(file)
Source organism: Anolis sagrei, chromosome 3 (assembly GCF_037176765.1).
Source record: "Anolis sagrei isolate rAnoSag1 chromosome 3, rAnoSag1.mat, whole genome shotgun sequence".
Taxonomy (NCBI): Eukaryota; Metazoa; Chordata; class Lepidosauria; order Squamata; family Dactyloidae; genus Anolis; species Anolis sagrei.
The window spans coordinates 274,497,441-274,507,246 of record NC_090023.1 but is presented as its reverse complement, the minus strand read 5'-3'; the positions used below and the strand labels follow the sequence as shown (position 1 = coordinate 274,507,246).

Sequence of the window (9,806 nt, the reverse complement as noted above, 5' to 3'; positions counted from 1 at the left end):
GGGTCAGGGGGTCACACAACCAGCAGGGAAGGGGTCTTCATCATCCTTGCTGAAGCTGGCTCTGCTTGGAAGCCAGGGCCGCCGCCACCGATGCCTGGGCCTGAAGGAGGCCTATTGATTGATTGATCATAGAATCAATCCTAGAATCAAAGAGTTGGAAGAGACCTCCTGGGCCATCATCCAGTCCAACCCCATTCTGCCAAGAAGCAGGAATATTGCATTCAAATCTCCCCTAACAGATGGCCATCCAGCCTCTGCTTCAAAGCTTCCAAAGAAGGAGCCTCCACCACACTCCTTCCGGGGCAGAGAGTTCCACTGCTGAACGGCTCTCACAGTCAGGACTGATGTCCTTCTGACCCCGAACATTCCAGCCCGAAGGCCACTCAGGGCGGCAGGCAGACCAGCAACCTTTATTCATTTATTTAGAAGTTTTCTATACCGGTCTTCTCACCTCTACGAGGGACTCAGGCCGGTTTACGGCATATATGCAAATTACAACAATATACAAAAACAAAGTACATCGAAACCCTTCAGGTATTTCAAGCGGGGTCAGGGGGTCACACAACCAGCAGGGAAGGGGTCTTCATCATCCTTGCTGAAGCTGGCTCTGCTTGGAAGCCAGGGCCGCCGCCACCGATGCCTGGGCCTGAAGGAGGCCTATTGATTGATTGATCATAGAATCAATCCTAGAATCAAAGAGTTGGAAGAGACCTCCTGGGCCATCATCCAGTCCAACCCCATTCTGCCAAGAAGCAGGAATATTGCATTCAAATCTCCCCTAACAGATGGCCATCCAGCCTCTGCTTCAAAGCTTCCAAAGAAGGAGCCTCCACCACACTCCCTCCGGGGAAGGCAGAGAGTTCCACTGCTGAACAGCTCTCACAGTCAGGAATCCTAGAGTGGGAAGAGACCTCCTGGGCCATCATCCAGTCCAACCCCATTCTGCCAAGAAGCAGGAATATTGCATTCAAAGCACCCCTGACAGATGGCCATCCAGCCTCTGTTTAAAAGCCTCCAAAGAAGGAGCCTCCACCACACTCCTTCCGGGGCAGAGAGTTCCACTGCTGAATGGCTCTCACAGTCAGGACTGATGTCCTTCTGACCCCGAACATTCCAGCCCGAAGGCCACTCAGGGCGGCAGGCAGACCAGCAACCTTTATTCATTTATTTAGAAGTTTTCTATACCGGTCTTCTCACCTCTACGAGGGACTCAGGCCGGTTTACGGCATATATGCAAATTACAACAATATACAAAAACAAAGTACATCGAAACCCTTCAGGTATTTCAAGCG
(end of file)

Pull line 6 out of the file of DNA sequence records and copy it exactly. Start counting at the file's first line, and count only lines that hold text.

GGGTCAGGGGGTCACACAACCAGCAGGGAAGGGGTCTTCATCATCCTTGCTGAAGCTGGCTCTGCTTGGAAGCCAGGGCCGCCGCCACCGATGCCTGGGCCTGAAGGAGGCCTATTGATTGATTGATCATAGAATCAATCCTAGAATCAAAGAGTTGGAAGAGACCTCCTGGGCCATCATCCAGTCCAACCCCATTCTGCCAAGAAGCAGGAATATTGCATTCAAATCTCCCCTAACAGATGGCCATCCAGCCTCTGCTTCAAAGCTTCCAAAGAAGGAGCCTCCACCACACTCCTTCCGGGGCAGAGAGTTCCACTGCTGAACGGCTCTCACAGTCAGGACTGATGTCCTTCTGACCCCGAACATTCCAGCCCGAAGGCCACTCAGGGCGGCAGGCAGACCAGCAACCTTTATTCATTTATTTAGAAGTTTTCTATACCGGTCTTCTCACCTCTACGAGGGACTCAGGCCGGTTTACGGCATATATGCAAATTACAACAATATACAAAAACAAAGTACATCGAAACCCTTCAGGTATTTCAAGCGGGGTCAGGGGGTCACACAACCAGCAGGGAAGGGGTCTTCATCATCCTTGCTGAAGCTGGCTCTGCTTGGAAGCCAGGGCCGCCGCCACCGATGCCTGGGCCTGAAGGAGGCCTATTGATTGATTGATCATAGAATCAATCCTAGAATCAAAGAGTTGGAAGAGACCTCCTGGGCCATCATCCAGTCCAACCCCATTCTGCCAAGAAGCAGGAATATTGCATTCAAATCTCCCCTAACAGATGGCCATCCAGCCTCTGCTTCAAAGCTTCCAAAGAAGGAGCCTCCACCACACTCCCTCCGGGGAAGGCAGAGAGTTCCACTGCTGAACAGCTCTCACAGTCAGGAATCCTAGAGTGGGAAGAGACCTCCTGGGCCATCATCCAGTCCAACCCCATTCTGCCAAGAAGCAGGAATATTGCATTCAAAGCACCCCTGACAGATGGCCATCCAGCCTCTGTTTAAAAGCCTCCAAAGAAGGAGCCTCCACCACACTCCTTCCGGGGCAGAGAGTTCCACTGCTGAATGGCTCTCACAGTCAGGACTGATGTCCTTCTGACCCCGAACATTCCAGCCCGAAGGCCACTCAGGGCGGCAGGCAGACCAGCAACCTTTATTCATTTATTTAGAAGTTTTCTATACCGGTCTTCTCACCTCTACGAGGGACTCAGGCCGGTTTACGGCATATATGCAAATTACAACAATATACAAAAACAAAGTACATCGAAACCCTTCAGGTATTTCAAGCG